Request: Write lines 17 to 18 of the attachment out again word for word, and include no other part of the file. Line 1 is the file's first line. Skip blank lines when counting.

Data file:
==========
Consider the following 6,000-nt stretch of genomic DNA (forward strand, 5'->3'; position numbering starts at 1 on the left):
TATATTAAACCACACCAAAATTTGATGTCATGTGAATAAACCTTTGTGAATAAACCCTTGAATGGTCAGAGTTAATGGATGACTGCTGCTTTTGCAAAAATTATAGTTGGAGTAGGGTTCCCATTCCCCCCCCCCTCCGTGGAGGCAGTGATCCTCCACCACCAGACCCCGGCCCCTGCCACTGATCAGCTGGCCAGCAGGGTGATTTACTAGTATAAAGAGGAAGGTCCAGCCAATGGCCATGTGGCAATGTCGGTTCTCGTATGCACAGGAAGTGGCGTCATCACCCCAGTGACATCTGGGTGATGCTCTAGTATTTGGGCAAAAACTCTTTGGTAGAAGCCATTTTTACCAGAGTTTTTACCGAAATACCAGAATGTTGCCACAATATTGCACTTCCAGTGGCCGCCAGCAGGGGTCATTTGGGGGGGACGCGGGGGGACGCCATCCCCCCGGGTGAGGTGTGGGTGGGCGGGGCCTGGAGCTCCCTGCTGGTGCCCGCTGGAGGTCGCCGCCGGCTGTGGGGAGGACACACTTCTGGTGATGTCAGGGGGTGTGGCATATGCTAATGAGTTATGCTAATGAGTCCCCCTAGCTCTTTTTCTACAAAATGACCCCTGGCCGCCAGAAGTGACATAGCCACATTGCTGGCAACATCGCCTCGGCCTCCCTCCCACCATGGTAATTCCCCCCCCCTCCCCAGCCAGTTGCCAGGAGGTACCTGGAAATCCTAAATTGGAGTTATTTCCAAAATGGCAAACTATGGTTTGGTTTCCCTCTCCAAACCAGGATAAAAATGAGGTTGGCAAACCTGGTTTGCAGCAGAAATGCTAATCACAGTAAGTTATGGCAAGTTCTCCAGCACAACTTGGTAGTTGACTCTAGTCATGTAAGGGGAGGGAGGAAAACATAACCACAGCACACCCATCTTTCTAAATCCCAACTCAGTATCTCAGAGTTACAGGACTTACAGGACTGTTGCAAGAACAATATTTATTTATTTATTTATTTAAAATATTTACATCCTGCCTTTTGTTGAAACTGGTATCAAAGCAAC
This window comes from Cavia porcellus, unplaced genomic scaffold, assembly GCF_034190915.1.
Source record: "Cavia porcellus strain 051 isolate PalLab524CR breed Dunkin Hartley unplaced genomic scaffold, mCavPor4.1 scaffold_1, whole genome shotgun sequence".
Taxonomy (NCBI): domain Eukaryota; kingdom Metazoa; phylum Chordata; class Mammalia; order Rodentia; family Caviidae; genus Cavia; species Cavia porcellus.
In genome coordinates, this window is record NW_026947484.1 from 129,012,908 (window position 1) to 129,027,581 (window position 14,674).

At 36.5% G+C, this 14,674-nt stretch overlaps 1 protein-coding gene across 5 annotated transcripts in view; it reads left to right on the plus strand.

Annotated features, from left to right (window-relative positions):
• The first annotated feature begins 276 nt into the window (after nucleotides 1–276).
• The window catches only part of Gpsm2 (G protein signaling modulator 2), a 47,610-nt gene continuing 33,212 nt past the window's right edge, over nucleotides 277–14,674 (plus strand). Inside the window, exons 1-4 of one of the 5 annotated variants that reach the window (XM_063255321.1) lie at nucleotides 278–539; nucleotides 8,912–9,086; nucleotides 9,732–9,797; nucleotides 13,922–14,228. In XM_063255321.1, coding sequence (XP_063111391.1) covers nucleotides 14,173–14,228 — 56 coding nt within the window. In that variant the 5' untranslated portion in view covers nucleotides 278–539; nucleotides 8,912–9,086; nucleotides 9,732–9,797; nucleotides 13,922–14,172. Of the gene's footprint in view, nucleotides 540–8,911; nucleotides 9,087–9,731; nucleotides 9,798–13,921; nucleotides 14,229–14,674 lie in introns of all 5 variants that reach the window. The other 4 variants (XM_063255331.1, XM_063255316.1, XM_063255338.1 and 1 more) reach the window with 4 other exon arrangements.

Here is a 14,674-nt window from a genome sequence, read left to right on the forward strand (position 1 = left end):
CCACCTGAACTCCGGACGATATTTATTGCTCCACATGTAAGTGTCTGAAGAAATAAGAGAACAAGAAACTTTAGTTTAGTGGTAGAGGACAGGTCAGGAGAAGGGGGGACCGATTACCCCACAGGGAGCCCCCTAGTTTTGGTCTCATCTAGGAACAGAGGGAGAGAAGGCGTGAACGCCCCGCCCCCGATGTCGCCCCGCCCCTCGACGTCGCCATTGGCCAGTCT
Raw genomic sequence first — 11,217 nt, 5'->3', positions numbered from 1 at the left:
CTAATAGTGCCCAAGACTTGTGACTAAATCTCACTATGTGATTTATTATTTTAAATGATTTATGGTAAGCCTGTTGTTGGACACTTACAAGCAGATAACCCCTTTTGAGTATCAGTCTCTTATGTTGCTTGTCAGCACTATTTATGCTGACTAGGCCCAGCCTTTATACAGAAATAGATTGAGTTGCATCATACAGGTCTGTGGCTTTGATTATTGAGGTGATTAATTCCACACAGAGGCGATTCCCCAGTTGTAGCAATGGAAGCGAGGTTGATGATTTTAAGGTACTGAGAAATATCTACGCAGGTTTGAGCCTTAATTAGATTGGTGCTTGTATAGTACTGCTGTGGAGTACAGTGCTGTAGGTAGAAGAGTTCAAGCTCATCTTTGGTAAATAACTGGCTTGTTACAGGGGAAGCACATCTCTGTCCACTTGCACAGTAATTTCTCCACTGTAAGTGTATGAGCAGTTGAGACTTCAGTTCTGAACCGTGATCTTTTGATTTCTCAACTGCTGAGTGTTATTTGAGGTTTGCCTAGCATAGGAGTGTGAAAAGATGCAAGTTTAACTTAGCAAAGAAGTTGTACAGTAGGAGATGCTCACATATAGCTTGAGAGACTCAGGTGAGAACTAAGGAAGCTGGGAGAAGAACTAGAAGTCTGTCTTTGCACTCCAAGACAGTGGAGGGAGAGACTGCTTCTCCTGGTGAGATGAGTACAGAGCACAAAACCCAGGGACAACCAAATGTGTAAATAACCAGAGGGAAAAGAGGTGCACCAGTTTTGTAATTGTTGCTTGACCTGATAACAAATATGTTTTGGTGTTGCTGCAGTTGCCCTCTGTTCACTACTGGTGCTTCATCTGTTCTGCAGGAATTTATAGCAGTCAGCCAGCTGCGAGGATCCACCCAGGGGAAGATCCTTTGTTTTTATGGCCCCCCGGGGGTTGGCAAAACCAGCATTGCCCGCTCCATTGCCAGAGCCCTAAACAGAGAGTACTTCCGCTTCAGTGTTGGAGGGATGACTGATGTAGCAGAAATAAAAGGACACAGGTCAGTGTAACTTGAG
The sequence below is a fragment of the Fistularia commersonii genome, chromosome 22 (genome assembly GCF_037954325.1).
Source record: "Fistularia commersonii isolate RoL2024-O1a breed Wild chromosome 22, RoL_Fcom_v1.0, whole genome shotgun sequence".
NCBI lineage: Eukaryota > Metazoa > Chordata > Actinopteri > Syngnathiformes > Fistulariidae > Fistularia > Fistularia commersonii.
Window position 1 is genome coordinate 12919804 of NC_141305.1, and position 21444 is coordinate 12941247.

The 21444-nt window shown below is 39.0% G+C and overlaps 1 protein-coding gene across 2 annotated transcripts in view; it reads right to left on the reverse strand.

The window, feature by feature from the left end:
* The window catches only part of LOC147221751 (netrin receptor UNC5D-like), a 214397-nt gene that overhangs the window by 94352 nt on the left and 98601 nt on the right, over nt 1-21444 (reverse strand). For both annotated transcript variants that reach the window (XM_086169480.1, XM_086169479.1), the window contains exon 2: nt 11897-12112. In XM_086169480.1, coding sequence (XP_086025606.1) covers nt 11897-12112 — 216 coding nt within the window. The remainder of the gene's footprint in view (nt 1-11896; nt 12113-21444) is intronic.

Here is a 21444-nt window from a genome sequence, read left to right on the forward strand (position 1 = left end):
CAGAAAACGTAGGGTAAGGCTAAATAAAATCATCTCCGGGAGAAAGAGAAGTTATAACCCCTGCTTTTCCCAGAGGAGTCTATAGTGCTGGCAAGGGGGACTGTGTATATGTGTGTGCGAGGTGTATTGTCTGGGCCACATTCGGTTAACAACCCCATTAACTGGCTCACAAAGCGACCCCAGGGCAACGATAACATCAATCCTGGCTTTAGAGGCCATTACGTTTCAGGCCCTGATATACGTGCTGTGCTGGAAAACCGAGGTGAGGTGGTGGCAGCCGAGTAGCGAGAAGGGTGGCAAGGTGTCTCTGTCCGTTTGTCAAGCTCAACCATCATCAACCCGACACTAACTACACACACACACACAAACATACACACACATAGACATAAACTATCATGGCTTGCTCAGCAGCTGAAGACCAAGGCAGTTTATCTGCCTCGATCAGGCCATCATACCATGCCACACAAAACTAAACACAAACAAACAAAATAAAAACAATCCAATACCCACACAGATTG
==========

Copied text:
NCBI lineage: Eukaryota > Metazoa > Chordata > Actinopteri > Syngnathiformes > Fistulariidae > Fistularia > Fistularia commersonii.
Window position 1 is genome coordinate 12919804 of NC_141305.1, and position 21444 is coordinate 12941247.